Disgraceful Matters: The Politics of Chastity in Eighteenth-Century China.
Given the relatively easy access to archival material on the Chinese mainland in recent times, several scholars have taken advantage of this wealth of precious resources for their research projects. Disgraceful Matters is an example of Janet Theiss's skillful mastery of such material from the First Historical Archives of China in Beijing. This book demonstrates a remarkable success in adding valuable depth and detail to a somewhat unknown area of the rapidly growing Chinese gender history field. Although Theiss does not define clearly the term "disgraceful matters" in a single sentence, her book gives the impression that it basically connotes adultery, rape, attempted rape, sexual harassment, flirtation, illicit sex, incest, and prostitution. These disgraceful matters run counter to the eighteenth-century Chinese ideal of chastity-centred female virtue, a thematic issue central to this book.
Theiss has organized her book in four parts. Part one examines why and how chastity became politically significant in Qing China, and how it influenced Chinese political culture and social policies. In chapter one, Theiss traces the origins of the imperial award system of canonization and the peak of popularity of the chastity cult during the Yongzheng reign. Chapter two shows Qianlong's civilizing mission of promoting moral transformation in China. It advances our understanding of the meaning of chastity, which had then been expanded to include not just sexual loyalty to one's husband, but also proper female behaviour in social interactions with men in general. Theiss succeeds in putting forward her argument that the political prominence of the chastity cult was an outcome of a complex interplay among imperial agendas and the views of ordinary people.
Part two analyzes the complexities of the state-local interactions and their implications for the practice of chastity. What is most striking in this part is that Yheiss highlights certain major tensions between patrilineal and conjugal notions of family patriarchy within state policy and social practice. As discussed in chapter three, when confronted with disgraceful matters, family elders often identified themselves as guardians of family reputation, preferring to handle such matters internally. This posed a challenge to lineage leaders who, in theory, were arbiters of morality. However, a far greater challenge was posed to the ideal and practice of patriarchal authority by women's natal families. "Divided loyalties"--a term adopted in chapter four--implies the strain of a woman's loyalties between her natal and marital families. When a woman failed to find a balance between these loyalties, conflicts arose over who had the authority to deal with disgraceful matters. Chapter five further elaborates the multiple meanings of patriarchy through examples of adultery and incest. Theiss argues that the primacy of filial piety for sons was being severely challenged' by the paradigm of female chastity as loyal and obedient service to the family.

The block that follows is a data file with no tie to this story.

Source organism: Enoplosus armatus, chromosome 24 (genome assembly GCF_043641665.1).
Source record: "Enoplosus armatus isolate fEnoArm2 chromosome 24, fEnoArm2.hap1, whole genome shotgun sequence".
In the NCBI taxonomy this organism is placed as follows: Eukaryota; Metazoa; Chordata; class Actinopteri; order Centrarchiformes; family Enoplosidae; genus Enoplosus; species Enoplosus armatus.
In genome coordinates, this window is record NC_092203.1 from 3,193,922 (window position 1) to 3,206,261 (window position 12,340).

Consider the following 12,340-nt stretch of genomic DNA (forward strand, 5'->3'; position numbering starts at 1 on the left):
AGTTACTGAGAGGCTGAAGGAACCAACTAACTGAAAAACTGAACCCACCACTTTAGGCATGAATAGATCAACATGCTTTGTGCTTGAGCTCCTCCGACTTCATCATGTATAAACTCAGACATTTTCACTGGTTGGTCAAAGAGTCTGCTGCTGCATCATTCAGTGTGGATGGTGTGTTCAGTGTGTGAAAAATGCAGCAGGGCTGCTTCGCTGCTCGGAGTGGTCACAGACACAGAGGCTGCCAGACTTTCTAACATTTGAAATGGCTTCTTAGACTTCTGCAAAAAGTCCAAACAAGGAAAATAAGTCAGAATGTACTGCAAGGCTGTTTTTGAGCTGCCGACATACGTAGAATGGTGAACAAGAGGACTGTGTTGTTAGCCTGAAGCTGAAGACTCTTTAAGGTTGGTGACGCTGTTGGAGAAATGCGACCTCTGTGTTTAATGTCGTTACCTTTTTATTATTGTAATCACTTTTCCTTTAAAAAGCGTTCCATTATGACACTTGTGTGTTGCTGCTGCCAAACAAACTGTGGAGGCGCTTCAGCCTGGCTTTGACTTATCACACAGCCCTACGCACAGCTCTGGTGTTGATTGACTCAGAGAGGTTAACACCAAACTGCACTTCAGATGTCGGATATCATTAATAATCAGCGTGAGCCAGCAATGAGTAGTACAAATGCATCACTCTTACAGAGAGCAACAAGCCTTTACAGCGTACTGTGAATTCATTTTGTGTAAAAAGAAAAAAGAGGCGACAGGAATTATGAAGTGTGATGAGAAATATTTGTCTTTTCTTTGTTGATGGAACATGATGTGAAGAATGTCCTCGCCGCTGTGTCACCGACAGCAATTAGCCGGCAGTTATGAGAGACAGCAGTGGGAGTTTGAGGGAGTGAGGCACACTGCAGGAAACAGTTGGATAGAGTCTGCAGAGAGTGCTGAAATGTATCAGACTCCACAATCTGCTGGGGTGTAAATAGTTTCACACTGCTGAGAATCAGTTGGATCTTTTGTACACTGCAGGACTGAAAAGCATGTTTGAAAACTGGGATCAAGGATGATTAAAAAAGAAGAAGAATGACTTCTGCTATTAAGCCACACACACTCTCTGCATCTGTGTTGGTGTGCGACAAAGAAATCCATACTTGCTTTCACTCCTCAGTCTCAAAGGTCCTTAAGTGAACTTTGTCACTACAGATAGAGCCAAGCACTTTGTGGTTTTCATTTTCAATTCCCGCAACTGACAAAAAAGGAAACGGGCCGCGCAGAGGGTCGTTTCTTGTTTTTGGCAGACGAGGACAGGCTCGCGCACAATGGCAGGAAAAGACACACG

Patriarchal instability remained the subject of considerable discussion and legislation throughout the Qing dynasty. In exploring this instability, part three presents a rich array of sexual assault cases, with two chapters focusing on the themes of "wanton mixing" and "gender separation." In statecraft discourse, illicit sex occurred because standards of gender separation had been violated. However, the line between coercion and consent, between true virtue and false virtue, was not easy to draw in sexual assault cases. Theiss observes that the Qing code required women to be active moral agents defending their chastity and making their own definitions of virtue.
Part four of Disgraceful Matters takes a further look at the issues of female moral agency and female suicide. It discusses the controversy surrounding the legitimation of female outrage and its implications for women's agency and the family politics of female suicide. Theiss emphasizes that women of the inner quarters were the most public of women. As the imperial state reached into women's inner lives, it placed women at the centre of political culture.
This book demonstrates several strengths. First, it indicates its author's extraordinary capability in handling a complicated set of issues which often conflict. Theiss convincingly shows that the imperial state was never able to "impose a coherent gender orthodoxy without challenge or compromise." Local Chinese officials were "frustrated by the contradictory constructions of family authority, female agency, and chastity itself that were embedded in imperial law and ritual regulation" (p. 211). Second, this book impresses as a coherent piece of scholarly work. For example, the lively and fascinating prologue that heads each part of the book serves as an important thread linking all the individual chapters. Third, Theiss's high-quality mastery of an impressive range of archives, such as the collected statutes of the Qing, imperially rescripted memorials, veritable records of the Qing emperors, and the Board of Punishments routine memorials, makes this book particularly rewarding for historians. However, while these documents focus on the lives of non-elite and non-literate women, it would have been helpful if Theiss had made a comparison of the lives of ordinary women and aristocrats. Although the book may be somewhat difficult for first-year undergraduates, it is well-researched, well-structured, and well-argued. Historians and scholars of the Chinese gender history field will benefit a great deal from reading Disgraceful Matters.
Yuen Ting Lee
Hong Kong Shue Yan University
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|Author:||Lee, Yuen Ting|
|Publication:||Canadian Journal of History|
|Article Type:||Book review|
|Date:||Dec 22, 2006|
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